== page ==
Axillary radiation with surgery in breast cancer patients often leads to lymphedema, which affects nearly 400,000 women in the United States. Lymphedema is disfiguring, painful and forms a nidus for infection. As current treatments provide little relief for many patients, it is critical to develop methods to prevent and reverse the formation of lymphedema. The use of lymphangiogenic growth factors to spur lymphatic growth and reverse lymphedema has been advocated. However, in cancer patients this strategy may facilitate the further spread of cancer cells. To avoid this complication, we focus on lymphedema prevention in this Pathway to Independence Award. While information on the radiosensitivity of many tissues Is available, the effects of radiation on lymphatic vessels have been largely unreported. In this proposal we will study the radiosensitivity of lymphatic endothelial cells and their cellular and molecular response to radiation. We will then alter lymphatic endothelial cell radiosensitivity through exposure to growth factors or genetic manipulation of growth factor signaling. We will complement these studies by measuring the radiosensitivity of normal and proliferating lymphatic vessels In vivo. Finally, we will prevent radiation-induced damage of lymphangiogenic vessels by administering inhibitors of lymphatic growth factor receptors. The ultimate goal of this project is to identify strategies to protect lymphatic vessels from radiation-induced damage in order to prevent lymphedema in patients. I will complete this worl< in the E.L. Steele Laboratories at IVIassachusetts General Hospital, which has the approriate animal faciiities and intravital Imaging equipment necessary for the proposed experlmeints. My mentors, Drs. Brian Seed and Kathryn Held, will continue to collaborate with me on this project and are committed to the development of my career and will help my transition into a successful independent academic researcher.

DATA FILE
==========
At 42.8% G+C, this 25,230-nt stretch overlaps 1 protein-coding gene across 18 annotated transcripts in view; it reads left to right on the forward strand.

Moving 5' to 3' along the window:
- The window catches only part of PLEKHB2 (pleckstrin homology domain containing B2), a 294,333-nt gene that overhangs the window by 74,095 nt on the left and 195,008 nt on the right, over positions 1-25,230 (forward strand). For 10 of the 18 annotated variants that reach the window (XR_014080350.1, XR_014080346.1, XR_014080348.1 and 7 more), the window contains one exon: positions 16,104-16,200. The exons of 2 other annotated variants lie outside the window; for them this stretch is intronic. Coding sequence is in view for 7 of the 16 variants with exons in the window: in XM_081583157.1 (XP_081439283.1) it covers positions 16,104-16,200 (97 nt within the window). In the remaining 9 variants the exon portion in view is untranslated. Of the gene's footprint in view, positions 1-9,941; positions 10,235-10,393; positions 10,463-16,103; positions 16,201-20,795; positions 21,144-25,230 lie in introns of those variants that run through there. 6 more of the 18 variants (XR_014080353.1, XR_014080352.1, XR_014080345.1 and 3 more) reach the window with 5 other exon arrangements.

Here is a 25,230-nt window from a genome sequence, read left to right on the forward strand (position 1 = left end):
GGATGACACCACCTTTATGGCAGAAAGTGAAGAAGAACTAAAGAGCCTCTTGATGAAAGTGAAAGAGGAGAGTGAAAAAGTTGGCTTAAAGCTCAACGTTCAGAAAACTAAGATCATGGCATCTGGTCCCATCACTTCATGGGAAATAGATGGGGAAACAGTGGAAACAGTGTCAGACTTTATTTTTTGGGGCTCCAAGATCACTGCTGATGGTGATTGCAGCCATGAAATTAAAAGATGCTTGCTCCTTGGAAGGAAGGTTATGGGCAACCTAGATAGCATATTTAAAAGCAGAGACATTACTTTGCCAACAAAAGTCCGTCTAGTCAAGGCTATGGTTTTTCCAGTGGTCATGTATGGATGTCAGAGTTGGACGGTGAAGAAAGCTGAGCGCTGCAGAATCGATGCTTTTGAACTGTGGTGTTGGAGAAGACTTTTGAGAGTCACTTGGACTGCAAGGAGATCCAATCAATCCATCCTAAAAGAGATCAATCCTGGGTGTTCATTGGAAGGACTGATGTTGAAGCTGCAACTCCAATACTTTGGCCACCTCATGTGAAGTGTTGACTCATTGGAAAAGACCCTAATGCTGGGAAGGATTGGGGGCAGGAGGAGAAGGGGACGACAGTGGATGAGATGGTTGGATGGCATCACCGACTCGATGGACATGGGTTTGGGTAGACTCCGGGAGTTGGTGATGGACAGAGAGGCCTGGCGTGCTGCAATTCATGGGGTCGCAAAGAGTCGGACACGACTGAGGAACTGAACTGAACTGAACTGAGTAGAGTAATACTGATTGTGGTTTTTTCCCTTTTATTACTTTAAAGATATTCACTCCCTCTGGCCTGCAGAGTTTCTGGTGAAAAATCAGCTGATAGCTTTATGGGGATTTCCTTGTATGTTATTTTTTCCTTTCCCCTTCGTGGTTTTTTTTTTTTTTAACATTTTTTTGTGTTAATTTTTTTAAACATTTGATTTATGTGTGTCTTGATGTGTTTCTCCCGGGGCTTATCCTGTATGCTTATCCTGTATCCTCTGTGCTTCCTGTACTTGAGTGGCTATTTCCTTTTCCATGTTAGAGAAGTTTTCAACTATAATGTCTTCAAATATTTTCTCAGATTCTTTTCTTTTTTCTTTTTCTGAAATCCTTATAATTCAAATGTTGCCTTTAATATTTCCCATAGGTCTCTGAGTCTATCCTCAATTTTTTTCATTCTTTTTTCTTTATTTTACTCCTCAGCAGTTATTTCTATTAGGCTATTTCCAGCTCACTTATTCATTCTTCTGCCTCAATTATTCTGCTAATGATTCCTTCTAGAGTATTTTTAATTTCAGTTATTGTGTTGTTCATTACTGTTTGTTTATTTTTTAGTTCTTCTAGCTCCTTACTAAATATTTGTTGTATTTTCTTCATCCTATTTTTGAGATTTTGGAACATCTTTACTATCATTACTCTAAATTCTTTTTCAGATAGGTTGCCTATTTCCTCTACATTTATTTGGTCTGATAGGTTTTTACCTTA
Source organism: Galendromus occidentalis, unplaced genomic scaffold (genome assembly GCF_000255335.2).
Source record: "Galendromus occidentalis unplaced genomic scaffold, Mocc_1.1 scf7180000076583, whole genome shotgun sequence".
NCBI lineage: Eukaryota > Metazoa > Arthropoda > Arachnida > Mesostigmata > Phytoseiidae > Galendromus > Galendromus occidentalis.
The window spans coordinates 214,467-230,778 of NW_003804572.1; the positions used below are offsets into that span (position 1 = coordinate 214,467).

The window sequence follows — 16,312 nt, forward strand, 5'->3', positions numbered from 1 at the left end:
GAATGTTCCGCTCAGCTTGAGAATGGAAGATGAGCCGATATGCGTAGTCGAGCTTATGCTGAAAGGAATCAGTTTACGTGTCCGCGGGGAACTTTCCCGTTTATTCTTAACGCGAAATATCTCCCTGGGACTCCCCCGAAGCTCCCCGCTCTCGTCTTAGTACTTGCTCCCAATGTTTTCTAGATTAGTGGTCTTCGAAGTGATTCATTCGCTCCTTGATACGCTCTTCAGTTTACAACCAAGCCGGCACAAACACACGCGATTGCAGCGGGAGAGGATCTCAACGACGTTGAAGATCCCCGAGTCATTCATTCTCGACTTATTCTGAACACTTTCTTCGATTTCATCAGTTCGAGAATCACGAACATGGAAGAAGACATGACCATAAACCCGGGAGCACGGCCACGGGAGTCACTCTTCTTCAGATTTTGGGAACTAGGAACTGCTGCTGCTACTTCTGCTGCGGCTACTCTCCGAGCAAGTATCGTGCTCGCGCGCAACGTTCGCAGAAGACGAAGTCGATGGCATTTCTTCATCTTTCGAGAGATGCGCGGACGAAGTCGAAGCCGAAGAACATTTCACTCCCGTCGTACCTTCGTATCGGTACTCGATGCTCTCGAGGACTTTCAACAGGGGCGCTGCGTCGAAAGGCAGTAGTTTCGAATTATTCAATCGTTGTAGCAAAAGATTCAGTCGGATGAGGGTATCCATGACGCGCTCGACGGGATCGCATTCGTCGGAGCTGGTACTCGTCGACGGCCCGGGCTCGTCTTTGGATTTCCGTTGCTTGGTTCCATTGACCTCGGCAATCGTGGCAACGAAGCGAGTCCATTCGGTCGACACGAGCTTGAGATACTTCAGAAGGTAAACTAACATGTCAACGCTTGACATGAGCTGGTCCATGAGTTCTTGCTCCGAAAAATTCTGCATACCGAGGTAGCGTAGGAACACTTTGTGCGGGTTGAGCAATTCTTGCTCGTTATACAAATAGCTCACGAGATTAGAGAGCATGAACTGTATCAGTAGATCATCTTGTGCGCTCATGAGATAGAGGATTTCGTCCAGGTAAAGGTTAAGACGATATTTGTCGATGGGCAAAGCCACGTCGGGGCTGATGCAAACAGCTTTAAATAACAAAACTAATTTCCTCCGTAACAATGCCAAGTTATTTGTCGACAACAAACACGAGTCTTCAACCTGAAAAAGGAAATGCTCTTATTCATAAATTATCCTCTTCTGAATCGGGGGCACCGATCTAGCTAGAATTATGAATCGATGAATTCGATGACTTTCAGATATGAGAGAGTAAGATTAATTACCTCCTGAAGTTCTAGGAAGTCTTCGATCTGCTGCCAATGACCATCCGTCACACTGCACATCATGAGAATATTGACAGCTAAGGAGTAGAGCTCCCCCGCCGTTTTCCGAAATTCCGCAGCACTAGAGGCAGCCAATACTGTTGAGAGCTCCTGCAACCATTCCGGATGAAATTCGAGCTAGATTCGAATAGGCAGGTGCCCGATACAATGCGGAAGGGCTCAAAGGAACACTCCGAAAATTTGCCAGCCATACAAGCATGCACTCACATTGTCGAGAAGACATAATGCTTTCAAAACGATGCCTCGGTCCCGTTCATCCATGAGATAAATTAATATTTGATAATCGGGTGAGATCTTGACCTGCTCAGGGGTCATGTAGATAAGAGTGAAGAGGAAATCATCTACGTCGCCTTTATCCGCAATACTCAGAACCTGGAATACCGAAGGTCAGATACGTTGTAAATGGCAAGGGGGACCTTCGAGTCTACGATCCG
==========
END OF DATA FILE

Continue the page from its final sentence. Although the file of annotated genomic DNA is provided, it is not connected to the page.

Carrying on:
Public Health Relevance

(See inslructions): Relevance;Nearly 400,000 breast cancer patients in the United States develop lymphedema after axillary radiation. Lymphedema treatments are generally designed to control swelling and minimize pain associated with lymphedema, but these treatments are only marginally effective. Understanding the response of lymphatic vessels tq radiation wili allow strategies to prevent lymphedema in breast cancer patients.

National Institute of Health (NIH)
National Cancer Institute (NCI)
Research Transition Award (R00)
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Special Emphasis Panel (NSS)
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Mohla, Suresh
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Massachusetts General Hospital
United States
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